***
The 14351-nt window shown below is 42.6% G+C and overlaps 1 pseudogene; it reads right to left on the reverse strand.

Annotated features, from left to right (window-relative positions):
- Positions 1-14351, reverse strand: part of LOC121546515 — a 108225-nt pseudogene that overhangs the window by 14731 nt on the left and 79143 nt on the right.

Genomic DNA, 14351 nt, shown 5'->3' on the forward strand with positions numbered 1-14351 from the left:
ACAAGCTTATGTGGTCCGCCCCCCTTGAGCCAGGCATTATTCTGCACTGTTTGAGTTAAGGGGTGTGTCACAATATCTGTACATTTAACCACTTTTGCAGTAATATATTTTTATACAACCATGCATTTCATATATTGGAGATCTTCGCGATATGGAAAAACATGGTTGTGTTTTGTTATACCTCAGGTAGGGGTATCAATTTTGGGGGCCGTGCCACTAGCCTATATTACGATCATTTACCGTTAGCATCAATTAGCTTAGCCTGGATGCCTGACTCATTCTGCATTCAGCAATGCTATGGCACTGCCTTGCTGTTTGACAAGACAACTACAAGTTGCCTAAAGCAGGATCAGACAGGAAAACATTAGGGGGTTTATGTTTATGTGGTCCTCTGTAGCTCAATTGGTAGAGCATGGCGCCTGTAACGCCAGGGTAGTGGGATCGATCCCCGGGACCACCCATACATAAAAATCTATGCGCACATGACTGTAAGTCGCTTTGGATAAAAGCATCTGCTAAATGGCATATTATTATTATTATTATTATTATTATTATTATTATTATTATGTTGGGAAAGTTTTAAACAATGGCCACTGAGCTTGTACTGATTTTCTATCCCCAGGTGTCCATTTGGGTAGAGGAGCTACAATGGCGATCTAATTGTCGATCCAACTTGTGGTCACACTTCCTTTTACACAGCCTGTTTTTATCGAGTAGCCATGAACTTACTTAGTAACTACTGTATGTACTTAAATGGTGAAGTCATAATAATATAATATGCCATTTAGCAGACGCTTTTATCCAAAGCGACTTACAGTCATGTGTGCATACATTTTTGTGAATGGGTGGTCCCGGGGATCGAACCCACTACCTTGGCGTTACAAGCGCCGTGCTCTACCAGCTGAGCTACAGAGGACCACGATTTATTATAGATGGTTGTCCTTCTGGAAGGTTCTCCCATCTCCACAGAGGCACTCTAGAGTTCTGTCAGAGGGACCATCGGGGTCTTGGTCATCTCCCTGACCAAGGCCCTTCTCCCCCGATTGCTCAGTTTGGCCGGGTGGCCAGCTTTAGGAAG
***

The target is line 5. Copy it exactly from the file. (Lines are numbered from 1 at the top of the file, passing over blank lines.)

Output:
ACAAGCTTATGTGGTCCGCCCCCCTTGAGCCAGGCATTATTCTGCACTGTTTGAGTTAAGGGGTGTGTCACAATATCTGTACATTTAACCACTTTTGCAGTAATATATTTTTATACAACCATGCATTTCATATATTGGAGATCTTCGCGATATGGAAAAACATGGTTGTGTTTTGTTATACCTCAGGTAGGGGTATCAATTTTGGGGGCCGTGCCACTAGCCTATATTACGATCATTTACCGTTAGCATCAATTAGCTTAGCCTGGATGCCTGACTCATTCTGCATTCAGCAATGCTATGGCACTGCCTTGCTGTTTGACAAGACAACTACAAGTTGCCTAAAGCAGGATCAGACAGGAAAACATTAGGGGGTTTATGTTTATGTGGTCCTCTGTAGCTCAATTGGTAGAGCATGGCGCCTGTAACGCCAGGGTAGTGGGATCGATCCCCGGGACCACCCATACATAAAAATCTATGCGCACATGACTGTAAGTCGCTTTGGATAAAAGCATCTGCTAAATGGCATATTATTATTATTATTATTATTATTATTATTATTATTATTATGTTGGGAAAGTTTTAAACAATGGCCACTGAGCTTGTACTGATTTTCTATCCCCAGGTGTCCATTTGGGTAGAGGAGCTACAATGGCGATCTAATTGTCGATCCAACTTGTGGTCACACTTCCTTTTACACAGCCTGTTTTTATCGAGTAGCCATGAACTTACTTAGTAACTACTGTATGTACTTAAATGGTGAAGTCATAATAATATAATATGCCATTTAGCAGACGCTTTTATCCAAAGCGACTTACAGTCATGTGTGCATACATTTTTGTGAATGGGTGGTCCCGGGGATCGAACCCACTACCTTGGCGTTACAAGCGCCGTGCTCTACCAGCTGAGCTACAGAGGACCACGATTTATTATAGATGGTTGTCCTTCTGGAAGGTTCTCCCATCTCCACAGAGGCACTCTAGAGTTCTGTCAGAGGGACCATCGGGGTCTTGGTCATCTCCCTGACCAAGGCCCTTCTCCCCCGATTGCTCAGTTTGGCCGGGTGGCCAGCTTTAGGAAG